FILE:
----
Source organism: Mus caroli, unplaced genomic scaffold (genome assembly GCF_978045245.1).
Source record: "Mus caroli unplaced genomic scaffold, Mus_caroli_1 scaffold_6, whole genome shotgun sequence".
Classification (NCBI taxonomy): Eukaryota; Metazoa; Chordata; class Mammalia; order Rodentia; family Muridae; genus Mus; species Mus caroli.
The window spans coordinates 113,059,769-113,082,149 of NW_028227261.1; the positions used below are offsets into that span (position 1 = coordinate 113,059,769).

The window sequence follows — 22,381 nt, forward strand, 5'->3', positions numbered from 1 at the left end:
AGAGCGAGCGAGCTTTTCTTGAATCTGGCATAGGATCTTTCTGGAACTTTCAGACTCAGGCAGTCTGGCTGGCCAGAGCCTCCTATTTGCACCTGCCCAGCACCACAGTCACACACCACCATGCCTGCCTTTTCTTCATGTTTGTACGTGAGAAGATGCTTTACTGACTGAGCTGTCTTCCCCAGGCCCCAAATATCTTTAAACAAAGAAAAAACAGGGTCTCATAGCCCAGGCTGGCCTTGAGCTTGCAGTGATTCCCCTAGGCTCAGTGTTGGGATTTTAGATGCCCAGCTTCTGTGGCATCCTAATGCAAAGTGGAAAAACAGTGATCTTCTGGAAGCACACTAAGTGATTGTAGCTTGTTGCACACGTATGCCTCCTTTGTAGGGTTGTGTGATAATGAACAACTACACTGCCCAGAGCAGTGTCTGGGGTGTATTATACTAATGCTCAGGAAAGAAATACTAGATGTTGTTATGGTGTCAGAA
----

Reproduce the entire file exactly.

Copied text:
Source organism: Mus caroli, unplaced genomic scaffold (genome assembly GCF_978045245.1).
Source record: "Mus caroli unplaced genomic scaffold, Mus_caroli_1 scaffold_6, whole genome shotgun sequence".
Classification (NCBI taxonomy): Eukaryota; Metazoa; Chordata; class Mammalia; order Rodentia; family Muridae; genus Mus; species Mus caroli.
The window spans coordinates 113,059,769-113,082,149 of NW_028227261.1; the positions used below are offsets into that span (position 1 = coordinate 113,059,769).

The window sequence follows — 22,381 nt, forward strand, 5'->3', positions numbered from 1 at the left end:
AGAGCGAGCGAGCTTTTCTTGAATCTGGCATAGGATCTTTCTGGAACTTTCAGACTCAGGCAGTCTGGCTGGCCAGAGCCTCCTATTTGCACCTGCCCAGCACCACAGTCACACACCACCATGCCTGCCTTTTCTTCATGTTTGTACGTGAGAAGATGCTTTACTGACTGAGCTGTCTTCCCCAGGCCCCAAATATCTTTAAACAAAGAAAAAACAGGGTCTCATAGCCCAGGCTGGCCTTGAGCTTGCAGTGATTCCCCTAGGCTCAGTGTTGGGATTTTAGATGCCCAGCTTCTGTGGCATCCTAATGCAAAGTGGAAAAACAGTGATCTTCTGGAAGCACACTAAGTGATTGTAGCTTGTTGCACACGTATGCCTCCTTTGTAGGGTTGTGTGATAATGAACAACTACACTGCCCAGAGCAGTGTCTGGGGTGTATTATACTAATGCTCAGGAAAGAAATACTAGATGTTGTTATGGTGTCAGAA